Watch Kamala Harris expertly nail Barr’s ‘clear conflict of interest’ as he tries to deflect blame on Mueller and Rosenstein
Sen. Kamala Harris (D-CA), a former prosecutor and current 2020 Democratic presidential candidate, on Wednesday delivered a brutal line of questioning that touched onAttorney General Bill Barr's creditability, conflict of interest and role in misrepresenting special counsel Robert Mueller’s report to the public.
Harris set the tone right away, asking Barr if “anyone at the White House suggested that you open an investigation of anyone?”
Barr waffled on the question, asking Harris to repeat it.
“Has the president or anyone at the White House ever asked or suggested that you open an investigation of anyone, yes or no, please, sir,” Harris asked.
“I mean there have been discussions of matters out there that they have not asked me to open an investigation, but—“ Barr replied as Harris cut in.
“Perhaps they suggested?” She asked.
“I don't know, I wouldn't say suggested,” Barr replied.
“Hinted? Inferred? You don't know?” Harris pressed. The California senator then asked whether Barr or Deputy Attorney General Rod Rosenstein personally reviewed all of the underling evidence in the Mueller report.
“We accepted the statements in the report as factual record,” Barr replied. “We did not go underneath it to see whether or not they were accurate.We accepted it as accurate.”
“Did anyone in your executive office review the evidence supporting the report?” Harris wondered.
“No,” Barr admitted.
“No. Yet you represented to the American public that the evidence was not quote sufficient to support an obstruction of justice offense?” Harris asked. “As the attorney general of the United States, you run the United States department of justice, if in any U.S. Attorney's office around the country, the head of that office, when being asked to make a critical decision about — in this case — the person who holds the highest office in the land and whether or not that person committed a crime, would you accept them recommending a charging decision to you, if they had not reviewed the evidence?”
“Well, that's a question for Bob Mueller,” Barr replied. “He’s the U.S. Attorney. He's the one who presents the—“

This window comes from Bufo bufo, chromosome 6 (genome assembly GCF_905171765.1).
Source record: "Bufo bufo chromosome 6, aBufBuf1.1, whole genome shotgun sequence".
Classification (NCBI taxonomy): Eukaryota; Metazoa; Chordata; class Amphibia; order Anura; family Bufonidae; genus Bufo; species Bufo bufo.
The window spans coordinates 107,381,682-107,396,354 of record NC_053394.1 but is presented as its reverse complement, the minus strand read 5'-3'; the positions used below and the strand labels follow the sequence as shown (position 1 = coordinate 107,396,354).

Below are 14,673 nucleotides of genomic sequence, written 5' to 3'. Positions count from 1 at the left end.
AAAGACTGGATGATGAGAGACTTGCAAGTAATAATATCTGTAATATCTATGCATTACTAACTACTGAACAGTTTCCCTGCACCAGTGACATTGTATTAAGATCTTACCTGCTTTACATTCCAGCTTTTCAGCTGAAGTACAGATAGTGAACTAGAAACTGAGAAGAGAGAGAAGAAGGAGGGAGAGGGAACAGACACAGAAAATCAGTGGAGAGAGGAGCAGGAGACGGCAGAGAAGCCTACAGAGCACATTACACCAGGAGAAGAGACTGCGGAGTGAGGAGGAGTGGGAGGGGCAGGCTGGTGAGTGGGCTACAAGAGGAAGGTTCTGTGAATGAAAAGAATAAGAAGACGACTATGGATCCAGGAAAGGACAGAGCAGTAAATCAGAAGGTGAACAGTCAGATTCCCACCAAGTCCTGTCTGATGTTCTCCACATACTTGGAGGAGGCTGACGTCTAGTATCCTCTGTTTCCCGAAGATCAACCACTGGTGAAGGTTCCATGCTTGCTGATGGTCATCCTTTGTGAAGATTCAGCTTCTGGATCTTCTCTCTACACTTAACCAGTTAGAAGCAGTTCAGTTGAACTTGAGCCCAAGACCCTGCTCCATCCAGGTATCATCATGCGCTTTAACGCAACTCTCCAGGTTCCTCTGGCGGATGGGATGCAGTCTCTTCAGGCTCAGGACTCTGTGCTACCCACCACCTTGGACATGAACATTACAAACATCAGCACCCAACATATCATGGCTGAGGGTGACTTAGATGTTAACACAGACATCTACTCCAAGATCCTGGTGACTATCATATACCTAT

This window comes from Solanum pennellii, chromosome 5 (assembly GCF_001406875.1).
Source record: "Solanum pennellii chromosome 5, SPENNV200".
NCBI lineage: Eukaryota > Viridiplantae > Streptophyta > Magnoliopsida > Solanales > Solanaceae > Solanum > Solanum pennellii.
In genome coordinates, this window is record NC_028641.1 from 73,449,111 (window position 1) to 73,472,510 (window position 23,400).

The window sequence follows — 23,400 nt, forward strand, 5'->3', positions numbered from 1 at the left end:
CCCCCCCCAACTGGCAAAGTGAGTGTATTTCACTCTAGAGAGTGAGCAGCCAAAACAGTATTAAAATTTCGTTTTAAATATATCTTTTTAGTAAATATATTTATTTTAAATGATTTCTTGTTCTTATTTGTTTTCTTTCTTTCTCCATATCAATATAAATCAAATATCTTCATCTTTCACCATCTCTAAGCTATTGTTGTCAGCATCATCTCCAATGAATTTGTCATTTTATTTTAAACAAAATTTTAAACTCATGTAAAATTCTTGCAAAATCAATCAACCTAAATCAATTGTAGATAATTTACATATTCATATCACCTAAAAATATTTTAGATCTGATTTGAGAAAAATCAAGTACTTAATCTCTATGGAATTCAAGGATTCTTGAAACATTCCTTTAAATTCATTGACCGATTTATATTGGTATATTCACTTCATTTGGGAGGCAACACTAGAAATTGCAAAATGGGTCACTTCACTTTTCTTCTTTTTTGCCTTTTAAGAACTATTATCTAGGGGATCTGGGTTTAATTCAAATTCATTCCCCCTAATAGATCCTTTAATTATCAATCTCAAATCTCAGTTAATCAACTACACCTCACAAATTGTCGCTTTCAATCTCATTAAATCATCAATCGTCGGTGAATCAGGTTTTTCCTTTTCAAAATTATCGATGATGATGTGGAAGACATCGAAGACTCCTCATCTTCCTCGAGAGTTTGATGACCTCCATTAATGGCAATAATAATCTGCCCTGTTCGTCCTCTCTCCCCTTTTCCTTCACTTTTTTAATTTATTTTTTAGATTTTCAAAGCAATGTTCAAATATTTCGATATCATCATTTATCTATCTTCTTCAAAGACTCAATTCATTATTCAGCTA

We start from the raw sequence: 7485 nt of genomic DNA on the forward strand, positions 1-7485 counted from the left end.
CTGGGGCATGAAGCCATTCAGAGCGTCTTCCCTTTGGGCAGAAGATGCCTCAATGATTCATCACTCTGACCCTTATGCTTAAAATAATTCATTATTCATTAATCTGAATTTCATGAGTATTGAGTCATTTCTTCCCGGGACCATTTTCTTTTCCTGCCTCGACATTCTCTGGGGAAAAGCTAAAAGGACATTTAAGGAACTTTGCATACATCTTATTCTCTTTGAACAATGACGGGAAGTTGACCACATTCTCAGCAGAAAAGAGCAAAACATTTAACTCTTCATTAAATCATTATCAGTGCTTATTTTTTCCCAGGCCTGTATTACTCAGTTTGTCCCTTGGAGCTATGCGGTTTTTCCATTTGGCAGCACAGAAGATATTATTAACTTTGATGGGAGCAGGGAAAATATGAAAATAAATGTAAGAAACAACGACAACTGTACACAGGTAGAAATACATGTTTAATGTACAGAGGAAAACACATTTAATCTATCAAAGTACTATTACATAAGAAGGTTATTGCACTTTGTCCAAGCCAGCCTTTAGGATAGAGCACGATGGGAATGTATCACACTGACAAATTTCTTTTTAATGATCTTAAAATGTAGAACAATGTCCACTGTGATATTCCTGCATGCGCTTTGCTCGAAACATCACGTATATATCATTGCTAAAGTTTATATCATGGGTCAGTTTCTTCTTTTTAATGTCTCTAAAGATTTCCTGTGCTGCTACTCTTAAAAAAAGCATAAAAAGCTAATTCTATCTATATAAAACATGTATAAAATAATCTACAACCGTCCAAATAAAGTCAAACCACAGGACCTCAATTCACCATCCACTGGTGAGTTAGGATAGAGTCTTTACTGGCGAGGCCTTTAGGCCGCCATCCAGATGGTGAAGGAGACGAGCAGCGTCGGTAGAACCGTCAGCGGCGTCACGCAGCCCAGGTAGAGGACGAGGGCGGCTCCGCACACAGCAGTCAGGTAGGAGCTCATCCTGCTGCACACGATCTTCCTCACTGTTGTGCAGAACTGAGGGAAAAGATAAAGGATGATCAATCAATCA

Harris cut him off, explaining to Barr that he’s the one who made the decision not to charge the president. “You said it was your baby, what did you mean by that?” Harris asked.
“It was my baby to decide whether or not to disclose it to the public,” Barr said.
“And who had the power to make the decision about whether or not the evidence was sufficient to make a determination of whether there had been an obstruction of justice?” Harris pressed.
“Prosecution memos go up to the supervisor, in this case, it was the attorney general and the deputy attorney general, who decide on the final decision,” Barr replied. “And that is based on the memo as presented by the U.S. Attorney's office.”
“You made it clear, sir, that you have not looked at the evidence and we can move on,” Harris said, turning to whether or not Barr will recuse himself from the investigations referred to the DOJ by Mueller’s office.
“I don't see any basis for it,” Barr said, claiming that he’s “already consulted with them” about the Mueller case.
“Have you consulted with the career DOJ. Ethics officials about the appropriateness of you being involved or recusing yourself, on the 14 other investigations that have been referred out?” Harris asked.
“On what basis?” Barr demanded.
“Conflict of interest,” Harris replied. “Clear conflict of interest.”
“What's my conflict of interest?” Barr asked.
“I think the American people have seen quite well are biassed in this situation and are not objective and that would be arguably be the conflict of interest,” Harris replied.
Watch the full exchange below: